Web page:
This perpetual conveyor belt of toxics, on top of the already varied arsenal of legacy pollutants, makes zeroing in on what each chemical is doing to the falcons’ health extremely difficult, Kim Fernie, another environmental toxicologist at Environment and Climate Change Canada and one of Letcher’s co-authors, told EHN. Not to mention that there are a multitude of other environmental factors like climate change that could be acting in tandem, she added.
Despite the unknown, the results are concerning, as PFAS chemicals have been previously shown to be overtly toxic. Research in other animals reveals that PFAS decreases reproductive success, can cause developmental defects, endanger kidney and liver health, and even cause cancer—effects that researchers suspect may translate to the health of these falcons and other Great Lakes birds.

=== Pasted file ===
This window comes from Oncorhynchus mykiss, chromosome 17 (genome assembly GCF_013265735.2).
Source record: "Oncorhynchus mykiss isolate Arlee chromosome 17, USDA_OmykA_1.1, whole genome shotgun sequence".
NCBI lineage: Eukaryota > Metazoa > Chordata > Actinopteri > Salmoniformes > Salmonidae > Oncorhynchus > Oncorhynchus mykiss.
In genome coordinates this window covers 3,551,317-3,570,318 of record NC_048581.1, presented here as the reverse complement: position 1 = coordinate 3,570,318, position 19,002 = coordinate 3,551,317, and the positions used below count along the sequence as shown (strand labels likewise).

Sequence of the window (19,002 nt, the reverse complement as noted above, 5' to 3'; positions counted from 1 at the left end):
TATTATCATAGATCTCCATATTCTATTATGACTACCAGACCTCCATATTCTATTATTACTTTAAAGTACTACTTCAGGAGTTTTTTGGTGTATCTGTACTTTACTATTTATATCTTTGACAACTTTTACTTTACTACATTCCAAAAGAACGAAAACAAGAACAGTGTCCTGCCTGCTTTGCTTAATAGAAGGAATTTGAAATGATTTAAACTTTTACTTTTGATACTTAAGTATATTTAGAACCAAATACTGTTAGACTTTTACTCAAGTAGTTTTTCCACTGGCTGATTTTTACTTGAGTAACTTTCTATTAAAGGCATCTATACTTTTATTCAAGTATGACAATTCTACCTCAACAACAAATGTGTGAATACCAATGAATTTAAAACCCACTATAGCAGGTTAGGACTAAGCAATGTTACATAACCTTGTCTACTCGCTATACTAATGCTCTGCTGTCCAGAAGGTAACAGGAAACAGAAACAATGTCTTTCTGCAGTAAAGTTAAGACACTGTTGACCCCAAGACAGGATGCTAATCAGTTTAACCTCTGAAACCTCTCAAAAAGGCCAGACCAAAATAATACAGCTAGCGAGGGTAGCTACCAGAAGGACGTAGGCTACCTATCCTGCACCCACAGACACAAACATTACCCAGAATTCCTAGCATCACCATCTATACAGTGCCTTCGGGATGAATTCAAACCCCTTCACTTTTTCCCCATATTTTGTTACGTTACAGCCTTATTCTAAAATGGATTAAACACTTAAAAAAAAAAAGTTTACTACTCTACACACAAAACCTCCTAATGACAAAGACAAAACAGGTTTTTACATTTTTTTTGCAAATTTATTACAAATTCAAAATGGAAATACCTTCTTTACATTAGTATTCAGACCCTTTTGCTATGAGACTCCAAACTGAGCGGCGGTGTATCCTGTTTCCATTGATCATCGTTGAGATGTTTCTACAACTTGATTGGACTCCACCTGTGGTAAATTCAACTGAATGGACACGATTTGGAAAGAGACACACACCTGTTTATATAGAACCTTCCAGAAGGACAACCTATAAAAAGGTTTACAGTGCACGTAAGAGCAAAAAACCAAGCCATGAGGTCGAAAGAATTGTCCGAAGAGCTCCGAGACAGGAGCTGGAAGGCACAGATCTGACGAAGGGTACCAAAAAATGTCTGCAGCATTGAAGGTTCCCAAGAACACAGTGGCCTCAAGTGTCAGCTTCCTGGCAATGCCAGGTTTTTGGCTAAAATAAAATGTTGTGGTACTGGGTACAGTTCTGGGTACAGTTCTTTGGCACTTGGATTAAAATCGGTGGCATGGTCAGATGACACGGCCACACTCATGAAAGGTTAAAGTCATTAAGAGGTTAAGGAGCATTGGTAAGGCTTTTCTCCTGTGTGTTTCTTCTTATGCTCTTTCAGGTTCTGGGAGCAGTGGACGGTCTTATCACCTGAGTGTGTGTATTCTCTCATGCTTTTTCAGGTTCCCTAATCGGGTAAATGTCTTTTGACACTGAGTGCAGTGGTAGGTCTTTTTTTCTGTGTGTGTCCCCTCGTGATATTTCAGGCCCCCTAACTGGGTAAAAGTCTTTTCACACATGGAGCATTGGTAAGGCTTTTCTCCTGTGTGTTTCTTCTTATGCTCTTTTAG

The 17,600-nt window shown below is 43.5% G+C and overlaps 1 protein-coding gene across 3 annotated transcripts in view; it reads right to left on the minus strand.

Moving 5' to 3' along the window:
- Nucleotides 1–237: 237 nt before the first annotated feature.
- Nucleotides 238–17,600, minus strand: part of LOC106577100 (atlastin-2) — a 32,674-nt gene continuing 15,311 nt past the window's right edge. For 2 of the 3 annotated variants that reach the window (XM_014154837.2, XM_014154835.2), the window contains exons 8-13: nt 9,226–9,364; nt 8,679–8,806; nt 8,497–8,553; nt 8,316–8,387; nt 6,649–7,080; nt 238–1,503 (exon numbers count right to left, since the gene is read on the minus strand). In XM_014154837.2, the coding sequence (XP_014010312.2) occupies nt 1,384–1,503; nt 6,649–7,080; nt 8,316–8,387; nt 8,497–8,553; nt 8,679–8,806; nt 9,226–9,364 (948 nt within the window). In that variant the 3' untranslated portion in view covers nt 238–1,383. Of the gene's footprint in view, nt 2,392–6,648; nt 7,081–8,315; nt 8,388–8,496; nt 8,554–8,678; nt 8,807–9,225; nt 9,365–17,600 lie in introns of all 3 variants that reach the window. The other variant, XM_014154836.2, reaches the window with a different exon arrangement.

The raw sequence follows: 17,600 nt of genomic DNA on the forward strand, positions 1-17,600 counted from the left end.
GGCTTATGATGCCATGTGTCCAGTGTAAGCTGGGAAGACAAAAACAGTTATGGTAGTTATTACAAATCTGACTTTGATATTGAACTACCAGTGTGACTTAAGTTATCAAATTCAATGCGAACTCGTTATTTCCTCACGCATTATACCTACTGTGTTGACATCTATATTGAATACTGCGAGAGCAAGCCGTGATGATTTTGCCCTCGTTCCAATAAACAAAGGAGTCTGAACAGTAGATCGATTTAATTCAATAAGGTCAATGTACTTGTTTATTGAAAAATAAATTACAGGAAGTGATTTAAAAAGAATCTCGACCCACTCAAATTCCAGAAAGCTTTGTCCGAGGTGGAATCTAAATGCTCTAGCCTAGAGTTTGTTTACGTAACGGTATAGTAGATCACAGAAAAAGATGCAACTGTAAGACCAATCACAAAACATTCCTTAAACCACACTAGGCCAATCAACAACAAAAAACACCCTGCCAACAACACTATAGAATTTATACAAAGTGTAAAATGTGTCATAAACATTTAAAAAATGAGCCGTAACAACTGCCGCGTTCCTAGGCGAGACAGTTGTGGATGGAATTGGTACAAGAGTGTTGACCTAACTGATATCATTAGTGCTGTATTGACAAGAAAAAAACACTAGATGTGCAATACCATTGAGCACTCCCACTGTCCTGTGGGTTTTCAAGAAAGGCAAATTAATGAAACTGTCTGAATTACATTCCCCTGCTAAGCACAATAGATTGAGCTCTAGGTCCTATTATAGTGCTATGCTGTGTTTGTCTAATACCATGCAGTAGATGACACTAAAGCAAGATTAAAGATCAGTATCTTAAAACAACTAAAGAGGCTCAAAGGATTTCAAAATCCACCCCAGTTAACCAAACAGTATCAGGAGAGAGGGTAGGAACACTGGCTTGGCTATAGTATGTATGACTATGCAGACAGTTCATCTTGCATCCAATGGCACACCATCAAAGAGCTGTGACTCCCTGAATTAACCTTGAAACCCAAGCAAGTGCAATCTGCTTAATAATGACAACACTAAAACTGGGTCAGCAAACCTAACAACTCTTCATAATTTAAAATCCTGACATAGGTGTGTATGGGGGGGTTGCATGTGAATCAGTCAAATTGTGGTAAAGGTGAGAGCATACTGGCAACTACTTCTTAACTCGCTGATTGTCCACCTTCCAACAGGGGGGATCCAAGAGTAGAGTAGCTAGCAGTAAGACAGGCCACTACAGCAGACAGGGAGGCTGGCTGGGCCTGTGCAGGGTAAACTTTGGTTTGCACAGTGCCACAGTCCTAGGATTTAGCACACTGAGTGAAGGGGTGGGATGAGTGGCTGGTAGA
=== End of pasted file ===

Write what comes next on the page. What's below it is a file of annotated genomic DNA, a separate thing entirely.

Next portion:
“As we continue to have these new chemicals crop up, it’s a little bit like whack-a-mole,” Laura Rubin, the director of the Healing Our Waters—Great Lakes Coalition, told EHN. The Coalition is a group of about 165 NGOs and nonprofits throughout the Great Lakes region that pushes for clean water and the protection of landscapes and their wildlife.
“What we need now more than ever, is a precautionary principle, the idea that we should not be introducing new pollutants or chemicals until we know the effects,” said Rubin. Currently, the onus to prove that a chemical is safe does not lie with the company manufacturing it. Without a precautionary principle, industries are free to release chemicals under presumed ignorance of the harms their products cause to the environment. Scientists and activists then have to identify and raise alarms about each individual pollutant. It becomes a repetitive story with different faces.